The Home-Based Office is Here to Stay

David-Banfield-Inteface-Financial-Group-WEB.jpgFranchising has come a long way in a short time – long gone is the notion that franchising is only about fast food. Similarly, long gone is the notion that a franchise location will always consist of a ’bricks and mortar’ structure.

The era of the home-based office has arrived and is surely here to stay.

People are often drawn to a franchise because it offers a home-based environment – individuals transitioning from the corporate world to that of self-employment and business ownership often see substantial benefits in a home-based environment. This can be especially true if an individual has spent several hours a day commuting to their place of employment.

Transitioning to a home-based office is, however, not just about the commute and perhaps a more relaxed life and work style. When considering a home-based approach there are some fundamentals that must be remembered.

Here are five things that every would-be home-based entrepreneur should consider and examine carefully before they launch a home-based business.

1. Do I really need an ‘office’?

We think the answer is yes – you need a dedicated specific space that is your office. Working from the kitchen counter or the back of your garage is not a professional environment - you need a clearly defined area that is the office where you ‘go to’ work. It should, therefore, not be a dual purpose area that doubles up as an office for a certain period of the day. Not all ‘homes’ are conducive to an office environment.

2. Office equipment

Just because you are in a home environment does not mean that you do not need appropriate office equipment that will enable you to run your business effectively and professionally. You must have the right tools to do the job and if that requires some expenditure, then that is all part of your investment.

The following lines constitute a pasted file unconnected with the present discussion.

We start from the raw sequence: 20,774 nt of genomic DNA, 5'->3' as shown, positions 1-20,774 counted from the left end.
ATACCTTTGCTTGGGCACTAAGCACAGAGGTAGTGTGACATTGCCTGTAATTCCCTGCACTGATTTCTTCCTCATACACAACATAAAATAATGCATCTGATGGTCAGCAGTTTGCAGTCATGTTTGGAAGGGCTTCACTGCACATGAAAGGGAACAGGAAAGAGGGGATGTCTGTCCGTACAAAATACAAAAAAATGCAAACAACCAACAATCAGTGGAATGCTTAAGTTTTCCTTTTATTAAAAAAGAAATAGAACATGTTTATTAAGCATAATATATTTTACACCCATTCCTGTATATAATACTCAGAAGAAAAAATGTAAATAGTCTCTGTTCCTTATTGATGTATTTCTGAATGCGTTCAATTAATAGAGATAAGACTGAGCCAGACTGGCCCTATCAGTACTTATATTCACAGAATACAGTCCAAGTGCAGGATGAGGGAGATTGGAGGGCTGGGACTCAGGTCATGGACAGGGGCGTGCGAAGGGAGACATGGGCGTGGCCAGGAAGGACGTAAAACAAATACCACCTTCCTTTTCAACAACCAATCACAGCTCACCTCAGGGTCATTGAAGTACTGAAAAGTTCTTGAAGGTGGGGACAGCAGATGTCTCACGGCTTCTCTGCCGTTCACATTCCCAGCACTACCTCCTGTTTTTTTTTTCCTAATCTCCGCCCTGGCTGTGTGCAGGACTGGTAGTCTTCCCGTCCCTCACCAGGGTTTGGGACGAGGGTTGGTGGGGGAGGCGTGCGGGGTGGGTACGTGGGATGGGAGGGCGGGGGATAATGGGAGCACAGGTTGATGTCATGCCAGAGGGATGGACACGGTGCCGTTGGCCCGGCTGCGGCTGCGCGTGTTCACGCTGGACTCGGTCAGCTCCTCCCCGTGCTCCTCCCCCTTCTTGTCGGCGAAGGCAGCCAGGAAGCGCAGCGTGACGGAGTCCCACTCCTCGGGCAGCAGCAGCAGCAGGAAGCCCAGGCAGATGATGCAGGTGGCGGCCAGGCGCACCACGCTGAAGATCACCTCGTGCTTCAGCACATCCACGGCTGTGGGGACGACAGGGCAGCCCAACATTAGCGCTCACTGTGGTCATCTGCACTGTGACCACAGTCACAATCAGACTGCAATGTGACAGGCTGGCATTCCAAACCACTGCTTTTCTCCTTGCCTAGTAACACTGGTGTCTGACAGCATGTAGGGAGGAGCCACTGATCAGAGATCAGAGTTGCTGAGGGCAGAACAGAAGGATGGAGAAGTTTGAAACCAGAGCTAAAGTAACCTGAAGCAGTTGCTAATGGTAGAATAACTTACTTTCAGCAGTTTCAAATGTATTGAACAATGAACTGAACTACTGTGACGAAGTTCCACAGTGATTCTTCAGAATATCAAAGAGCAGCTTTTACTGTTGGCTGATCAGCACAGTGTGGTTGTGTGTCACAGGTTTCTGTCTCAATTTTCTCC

3. Work when you feel like it?

Running a business from the home office is just that - it is running a business, and is not something that you can do as and when you feel like it. You should always have specific hours when you are ‘available’, and they should naturally be in the normal core business time range. Even though you are in a home-based environment, you’re still interacting with clients and customers who are running businesses from perhaps a more conventional environment.

4. Dress for success

This statement opens up the debate as to whether in a home-based environment you can conduct business in your PJ’s - we think the answer to this is, No. It would be argued that one of the reasons why a home-based office is desirable is the fact that you can dress ‘down’ and not be overly concerned about your appearance. That may well be the case, however you must establish some appropriate standards that work – it is generally accepted that an individual works better when they dress appropriately.

5. The right business

Not all businesses lend themselves to a home-based environment, and you need to examine any business or franchise carefully to ensure that it would fit into such a framework. Normally if you are looking at a franchise, then the franchisor will have already predetermined if a home-based approach is acceptable. If it is a non-franchised business, then you certainly need to consider all of the aspects of the business and how they relate to your home environment before you take the plunge.

Running a home-based franchise certainly has many positive advantages, however there are still some ‘rules’ that one should adopt in order to make the home office a productive place. In trying to determine what is right and appropriate and acceptable, the easiest approach may be to just compare the home-based situation with the corporate office situation. Most people have experienced life in the corporate office at some point in their career, and they clearly understand the standards that are expected. Translating those into a home-based office is an appropriate process in order to determine what is workable and acceptable.

Before you take the step of establishing a home-based office, run down the checklist and make sure that you have appropriate space and equipment and, above all, the self-discipline to make it work.

David Banfield is the President of The Interface Financial Group, a position that he has held for over 20 years. He has been instrumental in starting Interface as a franchise opportunity and building it to its current international status. Prior to his involvement with Interface, he worked extensively in the banking, credit and factoring financial service areas.

www.interfacefinancial.com